Publicly, the Chinese regime said last week’s ASAT test was an “anti-intercept test” that “achieved the preset goal,” according to Xinhua. According to a letter sent by the State Department to Space News, however, the test wasn’t to intercept incoming warheads, as Xinhua claimed.
The recent test is yet another case of China testing its ASAT while not mentioning the nature of the test.
In May 2013, the Chinese regime claimed it launched a sounding rocket. It was later revealed the rocket was actually its new Dong Ning-2 ASAT missile.
“That was deliberate misinformation,” said Richard Fisher, a Senior Fellow at the International Assessment and Strategy Center, in a phone interview.
Fisher said in a phone interview the vague details provided by the Chinese regime on its ASAT weapons likely ties to the sensitivity of the weapon systems.
“Control of low-earth orbit is essential to practically any military endeavor,” he said. “Americans are particularly vulnerable because of their reliance on systems that use low-earth orbit.”
He said China’s People’s Liberation Army is targeting U.S. space assets in its military planning “to ensure their success in future wars.”
A State Department spokesperson told Space News the United Sates has “a high confidence” that China’s recent test was of an ASAT weapon.
The State Department letter says “We call on China to refrain from destabilizing actions—such as the continued development and testing of destructive anti-satellite systems—that threaten the long term security and sustainability of the outer space environment, on which all nations depend.”
The recent test has a fine tinge of irony. Less than a month ago, China and Russia signed a draft treaty that would ban space weapons. The United States has opposed the draft treaty, which was submitted to the United Nations.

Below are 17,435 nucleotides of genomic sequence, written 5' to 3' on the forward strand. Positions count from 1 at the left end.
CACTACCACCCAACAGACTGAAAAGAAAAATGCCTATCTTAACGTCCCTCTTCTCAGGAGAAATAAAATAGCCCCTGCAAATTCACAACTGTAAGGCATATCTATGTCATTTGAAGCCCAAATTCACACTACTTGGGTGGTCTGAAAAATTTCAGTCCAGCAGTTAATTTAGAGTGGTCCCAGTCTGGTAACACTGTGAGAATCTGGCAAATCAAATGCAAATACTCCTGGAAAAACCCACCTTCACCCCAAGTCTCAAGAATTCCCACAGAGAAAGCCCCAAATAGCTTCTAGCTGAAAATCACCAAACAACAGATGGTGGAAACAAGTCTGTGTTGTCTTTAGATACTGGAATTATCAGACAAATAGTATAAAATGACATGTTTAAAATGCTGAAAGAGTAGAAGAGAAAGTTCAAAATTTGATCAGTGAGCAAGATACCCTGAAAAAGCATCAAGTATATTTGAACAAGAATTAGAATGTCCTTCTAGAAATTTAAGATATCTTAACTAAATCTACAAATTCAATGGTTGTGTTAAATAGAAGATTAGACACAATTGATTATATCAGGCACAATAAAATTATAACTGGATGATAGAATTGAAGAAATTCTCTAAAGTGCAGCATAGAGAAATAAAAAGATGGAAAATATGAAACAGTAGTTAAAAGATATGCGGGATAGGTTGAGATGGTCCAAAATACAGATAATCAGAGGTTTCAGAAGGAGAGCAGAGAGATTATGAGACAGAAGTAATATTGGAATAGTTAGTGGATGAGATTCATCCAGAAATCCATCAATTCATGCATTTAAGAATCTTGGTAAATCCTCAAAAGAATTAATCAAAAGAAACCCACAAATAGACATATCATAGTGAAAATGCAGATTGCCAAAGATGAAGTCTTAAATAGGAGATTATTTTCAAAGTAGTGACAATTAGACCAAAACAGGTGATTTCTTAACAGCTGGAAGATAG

Fisher said the recent test suggests China is stepping up its game by launching more sophisticated tests than it has over the last few years.
In January 2007, the Chinese regime destroyed one of its own weather satellites using a SC-19 ASAT missile. It created a cloud of dangerous debris that is still flying around in orbit. The test is one of they key reasons why NASA is forbidden from cooperating with the Chinese regime.
China’s subsequent ASAT tests over the years have used targets at lower altitudes.
According to Richard, the State Department’s response to the latest test could indicate that China has again brought out its SC-19 missile.
“The State Department’s statement indicates to me this may be an additional test of the original anti-satellite system,” Fisher said, adding that “China has multiple programs underway to give them capabilities to conduct space combat.”
There’s more to it, however. Fisher said “the larger issue is that China is developing a larger missile defense system, and my sources tell me it will likely be deployed by the early 2020s.”
He noted that China has thousands of miles of strategic missile tunnels—as Georgetown University students detailed in 2011—in addition to missile intercept systems and related technologies. Taken as a whole, Fisher said, it “equals a very formidable strategic missile capability.”